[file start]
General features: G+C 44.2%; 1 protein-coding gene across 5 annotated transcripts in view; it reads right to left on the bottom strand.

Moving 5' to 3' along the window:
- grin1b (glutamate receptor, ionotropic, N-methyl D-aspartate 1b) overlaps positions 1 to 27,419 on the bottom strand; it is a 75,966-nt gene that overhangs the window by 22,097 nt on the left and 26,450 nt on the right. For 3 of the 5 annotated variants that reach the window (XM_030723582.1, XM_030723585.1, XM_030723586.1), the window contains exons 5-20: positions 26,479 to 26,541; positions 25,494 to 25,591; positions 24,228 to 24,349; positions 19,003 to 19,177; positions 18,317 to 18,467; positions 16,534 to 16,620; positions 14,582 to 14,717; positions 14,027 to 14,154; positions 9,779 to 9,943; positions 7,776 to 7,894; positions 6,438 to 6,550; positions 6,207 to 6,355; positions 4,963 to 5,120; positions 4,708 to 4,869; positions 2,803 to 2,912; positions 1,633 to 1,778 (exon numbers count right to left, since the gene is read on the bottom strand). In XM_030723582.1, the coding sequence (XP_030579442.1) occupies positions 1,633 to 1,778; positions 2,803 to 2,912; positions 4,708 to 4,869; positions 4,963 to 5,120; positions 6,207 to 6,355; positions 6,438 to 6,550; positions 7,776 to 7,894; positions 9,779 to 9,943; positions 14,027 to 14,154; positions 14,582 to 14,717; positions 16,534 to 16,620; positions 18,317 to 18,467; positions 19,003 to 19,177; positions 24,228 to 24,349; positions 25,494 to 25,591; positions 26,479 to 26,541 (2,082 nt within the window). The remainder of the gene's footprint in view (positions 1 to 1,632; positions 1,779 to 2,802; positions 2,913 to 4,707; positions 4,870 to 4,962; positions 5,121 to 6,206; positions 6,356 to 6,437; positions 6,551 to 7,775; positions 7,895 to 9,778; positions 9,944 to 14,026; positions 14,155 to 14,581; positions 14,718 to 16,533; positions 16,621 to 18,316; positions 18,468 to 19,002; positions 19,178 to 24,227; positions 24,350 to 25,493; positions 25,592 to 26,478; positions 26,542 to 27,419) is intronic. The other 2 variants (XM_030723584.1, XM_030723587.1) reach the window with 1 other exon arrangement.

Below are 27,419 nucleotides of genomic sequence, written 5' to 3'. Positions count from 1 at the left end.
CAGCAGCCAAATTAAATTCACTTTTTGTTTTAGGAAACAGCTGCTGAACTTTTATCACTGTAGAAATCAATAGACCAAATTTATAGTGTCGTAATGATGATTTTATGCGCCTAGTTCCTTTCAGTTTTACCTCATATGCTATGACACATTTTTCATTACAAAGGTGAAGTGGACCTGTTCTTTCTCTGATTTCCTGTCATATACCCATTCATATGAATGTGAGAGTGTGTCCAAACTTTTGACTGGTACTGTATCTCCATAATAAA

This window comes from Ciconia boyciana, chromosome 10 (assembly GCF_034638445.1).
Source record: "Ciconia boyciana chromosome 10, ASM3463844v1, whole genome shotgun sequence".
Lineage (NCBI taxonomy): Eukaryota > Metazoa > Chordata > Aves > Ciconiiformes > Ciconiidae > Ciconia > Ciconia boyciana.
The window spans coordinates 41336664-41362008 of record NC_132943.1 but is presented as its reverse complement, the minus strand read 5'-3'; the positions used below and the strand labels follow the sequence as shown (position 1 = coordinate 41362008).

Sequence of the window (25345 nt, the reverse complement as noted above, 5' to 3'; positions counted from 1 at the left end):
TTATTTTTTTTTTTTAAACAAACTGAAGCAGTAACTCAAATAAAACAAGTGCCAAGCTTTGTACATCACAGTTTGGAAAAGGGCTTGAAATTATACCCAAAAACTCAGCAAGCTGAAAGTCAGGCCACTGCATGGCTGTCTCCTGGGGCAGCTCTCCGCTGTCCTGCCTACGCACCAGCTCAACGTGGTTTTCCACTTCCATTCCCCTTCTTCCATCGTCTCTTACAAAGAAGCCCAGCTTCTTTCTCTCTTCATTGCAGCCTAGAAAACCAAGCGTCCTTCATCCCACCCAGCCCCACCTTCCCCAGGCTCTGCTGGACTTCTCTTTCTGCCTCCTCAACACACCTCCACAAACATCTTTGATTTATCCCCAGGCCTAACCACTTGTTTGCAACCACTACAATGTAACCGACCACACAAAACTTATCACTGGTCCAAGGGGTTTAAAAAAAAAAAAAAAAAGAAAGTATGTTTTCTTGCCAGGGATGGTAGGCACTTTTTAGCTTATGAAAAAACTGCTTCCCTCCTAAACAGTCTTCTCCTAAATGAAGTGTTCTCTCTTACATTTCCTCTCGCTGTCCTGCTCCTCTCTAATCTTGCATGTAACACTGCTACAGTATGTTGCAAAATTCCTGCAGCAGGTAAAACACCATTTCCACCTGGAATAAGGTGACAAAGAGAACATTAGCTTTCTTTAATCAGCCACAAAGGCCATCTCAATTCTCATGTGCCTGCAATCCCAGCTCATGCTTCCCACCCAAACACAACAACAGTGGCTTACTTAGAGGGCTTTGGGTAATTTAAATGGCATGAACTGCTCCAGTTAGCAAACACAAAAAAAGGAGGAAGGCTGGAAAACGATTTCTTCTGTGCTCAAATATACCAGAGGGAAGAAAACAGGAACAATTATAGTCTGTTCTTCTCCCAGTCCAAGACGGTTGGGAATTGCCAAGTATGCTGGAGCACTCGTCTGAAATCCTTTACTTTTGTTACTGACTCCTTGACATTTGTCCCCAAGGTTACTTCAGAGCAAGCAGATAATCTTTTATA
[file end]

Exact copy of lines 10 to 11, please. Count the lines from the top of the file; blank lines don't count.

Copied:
Sequence of the window (25345 nt, the reverse complement as noted above, 5' to 3'; positions counted from 1 at the left end):
TTATTTTTTTTTTTTAAACAAACTGAAGCAGTAACTCAAATAAAACAAGTGCCAAGCTTTGTACATCACAGTTTGGAAAAGGGCTTGAAATTATACCCAAAAACTCAGCAAGCTGAAAGTCAGGCCACTGCATGGCTGTCTCCTGGGGCAGCTCTCCGCTGTCCTGCCTACGCACCAGCTCAACGTGGTTTTCCACTTCCATTCCCCTTCTTCCATCGTCTCTTACAAAGAAGCCCAGCTTCTTTCTCTCTTCATTGCAGCCTAGAAAACCAAGCGTCCTTCATCCCACCCAGCCCCACCTTCCCCAGGCTCTGCTGGACTTCTCTTTCTGCCTCCTCAACACACCTCCACAAACATCTTTGATTTATCCCCAGGCCTAACCACTTGTTTGCAACCACTACAATGTAACCGACCACACAAAACTTATCACTGGTCCAAGGGGTTTAAAAAAAAAAAAAAAAAGAAAGTATGTTTTCTTGCCAGGGATGGTAGGCACTTTTTAGCTTATGAAAAAACTGCTTCCCTCCTAAACAGTCTTCTCCTAAATGAAGTGTTCTCTCTTACATTTCCTCTCGCTGTCCTGCTCCTCTCTAATCTTGCATGTAACACTGCTACAGTATGTTGCAAAATTCCTGCAGCAGGTAAAACACCATTTCCACCTGGAATAAGGTGACAAAGAGAACATTAGCTTTCTTTAATCAGCCACAAAGGCCATCTCAATTCTCATGTGCCTGCAATCCCAGCTCATGCTTCCCACCCAAACACAACAACAGTGGCTTACTTAGAGGGCTTTGGGTAATTTAAATGGCATGAACTGCTCCAGTTAGCAAACACAAAAAAAGGAGGAAGGCTGGAAAACGATTTCTTCTGTGCTCAAATATACCAGAGGGAAGAAAACAGGAACAATTATAGTCTGTTCTTCTCCCAGTCCAAGACGGTTGGGAATTGCCAAGTATGCTGGAGCACTCGTCTGAAATCCTTTACTTTTGTTACTGACTCCTTGACATTTGTCCCCAAGGTTACTTCAGAGCAAGCAGATAATCTTTTATA